Have Experts Discovered the Bones of Leonardo's Mona Lisa?

Mona Lisa Mystery
Visitors to the Louvre museum in Paris photograph Leonardo da Vinci's famous "Mona Lisa." The real-life woman that inspired the painting has long been a mystery, but researchers believe they are getting closer to figuring it out. Lucy Nicholson/Reuters

Italian researchers believe they are closer to confirming the identity of the Renaissance woman who posed for one of the world's most famous paintings: Leonardo da Vinci's "Mona Lisa."

Experts have believed for some time that the enigmatic model with the mysterious smile in Leonardo's masterpiece, which hangs in the Louvre in Paris, was Lisa Gherardini, the wife of a Florentine silk merchant. Now, after four years spent excavating human remains buried for centuries beneath a derelict convent in Florence, researchers believe they have finally found her.

Historical records suggest that Gherardini, who spent her last years in the Sant'Orsola convent in Florence, was laid to rest at the site. On Thursday, researchers announced that carbon-14 dating showed the bones they found in the convent date from around the time that Gherardini died, in 1542, when she was 63.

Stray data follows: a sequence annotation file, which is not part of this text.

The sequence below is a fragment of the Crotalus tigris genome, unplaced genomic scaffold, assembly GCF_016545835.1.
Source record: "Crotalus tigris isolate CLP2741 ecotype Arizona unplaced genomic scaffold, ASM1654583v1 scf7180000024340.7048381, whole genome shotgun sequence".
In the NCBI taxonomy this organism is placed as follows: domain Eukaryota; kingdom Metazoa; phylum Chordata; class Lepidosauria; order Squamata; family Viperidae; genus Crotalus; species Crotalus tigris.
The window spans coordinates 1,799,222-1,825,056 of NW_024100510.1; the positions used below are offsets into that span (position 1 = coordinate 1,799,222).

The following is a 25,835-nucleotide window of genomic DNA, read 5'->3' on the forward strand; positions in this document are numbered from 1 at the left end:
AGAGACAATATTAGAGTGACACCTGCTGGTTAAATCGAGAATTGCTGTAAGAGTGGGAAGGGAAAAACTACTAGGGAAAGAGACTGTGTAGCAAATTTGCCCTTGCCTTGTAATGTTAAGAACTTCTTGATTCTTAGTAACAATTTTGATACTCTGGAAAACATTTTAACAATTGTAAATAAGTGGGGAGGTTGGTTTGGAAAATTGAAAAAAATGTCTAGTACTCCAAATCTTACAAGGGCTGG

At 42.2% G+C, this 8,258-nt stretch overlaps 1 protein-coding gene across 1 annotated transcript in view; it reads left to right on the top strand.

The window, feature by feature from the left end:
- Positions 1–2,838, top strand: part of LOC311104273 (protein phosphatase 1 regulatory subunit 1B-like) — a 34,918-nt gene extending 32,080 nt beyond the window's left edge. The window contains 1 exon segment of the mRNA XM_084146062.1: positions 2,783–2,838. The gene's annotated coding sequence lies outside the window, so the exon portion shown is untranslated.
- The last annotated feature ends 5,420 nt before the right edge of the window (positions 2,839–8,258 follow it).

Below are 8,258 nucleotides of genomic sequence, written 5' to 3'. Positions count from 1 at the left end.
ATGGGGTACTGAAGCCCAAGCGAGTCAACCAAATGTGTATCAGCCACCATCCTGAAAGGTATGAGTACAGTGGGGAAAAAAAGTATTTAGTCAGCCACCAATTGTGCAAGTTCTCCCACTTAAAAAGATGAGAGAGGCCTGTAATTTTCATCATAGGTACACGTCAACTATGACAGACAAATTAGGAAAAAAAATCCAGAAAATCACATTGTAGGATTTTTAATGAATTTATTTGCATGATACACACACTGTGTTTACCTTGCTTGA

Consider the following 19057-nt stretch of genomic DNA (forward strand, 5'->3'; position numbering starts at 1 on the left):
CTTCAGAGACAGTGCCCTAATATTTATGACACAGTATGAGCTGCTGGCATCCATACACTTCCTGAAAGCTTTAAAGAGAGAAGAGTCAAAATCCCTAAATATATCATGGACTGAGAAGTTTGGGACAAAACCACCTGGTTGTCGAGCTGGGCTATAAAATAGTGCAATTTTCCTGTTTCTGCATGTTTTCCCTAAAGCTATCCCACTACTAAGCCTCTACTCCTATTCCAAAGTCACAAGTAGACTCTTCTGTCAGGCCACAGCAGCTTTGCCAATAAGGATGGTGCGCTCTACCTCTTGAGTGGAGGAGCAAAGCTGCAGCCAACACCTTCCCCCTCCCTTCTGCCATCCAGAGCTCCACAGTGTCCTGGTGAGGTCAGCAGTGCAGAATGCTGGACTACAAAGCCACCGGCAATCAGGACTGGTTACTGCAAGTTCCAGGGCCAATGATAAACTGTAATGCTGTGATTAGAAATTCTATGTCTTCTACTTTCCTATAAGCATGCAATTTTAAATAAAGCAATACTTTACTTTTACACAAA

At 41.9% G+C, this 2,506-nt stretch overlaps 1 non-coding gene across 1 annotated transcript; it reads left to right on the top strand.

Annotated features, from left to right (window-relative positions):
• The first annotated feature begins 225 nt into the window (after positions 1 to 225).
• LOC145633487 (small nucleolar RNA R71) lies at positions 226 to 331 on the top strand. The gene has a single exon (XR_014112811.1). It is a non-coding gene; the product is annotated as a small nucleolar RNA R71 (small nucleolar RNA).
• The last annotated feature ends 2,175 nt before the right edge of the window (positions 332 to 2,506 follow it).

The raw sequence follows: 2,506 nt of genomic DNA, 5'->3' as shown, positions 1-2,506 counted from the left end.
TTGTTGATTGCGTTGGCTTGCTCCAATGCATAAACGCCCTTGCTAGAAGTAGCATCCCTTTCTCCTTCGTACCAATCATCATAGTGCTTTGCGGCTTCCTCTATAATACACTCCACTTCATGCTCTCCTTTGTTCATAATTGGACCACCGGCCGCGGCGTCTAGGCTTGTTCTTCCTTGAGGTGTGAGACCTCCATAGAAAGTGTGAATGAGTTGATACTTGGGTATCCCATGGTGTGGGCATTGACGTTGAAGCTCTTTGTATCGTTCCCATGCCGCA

"I'm convinced it is her," Silvano Vinceti, an art historian who led the research team, told The Telegraph.

The next stages of the investigation will prove highly challenging. Some scholars say that as dozens of bodies were buried beneath the convent over several decades, the remains could belong to someone else. So, DNA samples will need to be taken from the bone fragments and compared with DNA extracted from the remains of two of Gherardini's children. Those remains have been badly damaged by flooding in the tomb in the Basilica of Santissima Annunziata in Florence.

And even if the bones are proved to belong to Gherardini, scholars are divided over whether she really was the model for the "Mona Lisa." The absence of a skull has also thwarted efforts to reconstruct the face of the noblewoman, making it nearly impossible to compare it to the painting.

But head researcher Vinceti, who leads the investigation as part of the National Committee of Historic, Cultural and Environmental Heritage, told The Guardian: "The odds that the bones belong to her are extremely high."

Have Experts Discovered the Bones of Leonardo's Mona Lisa? | Tech & Science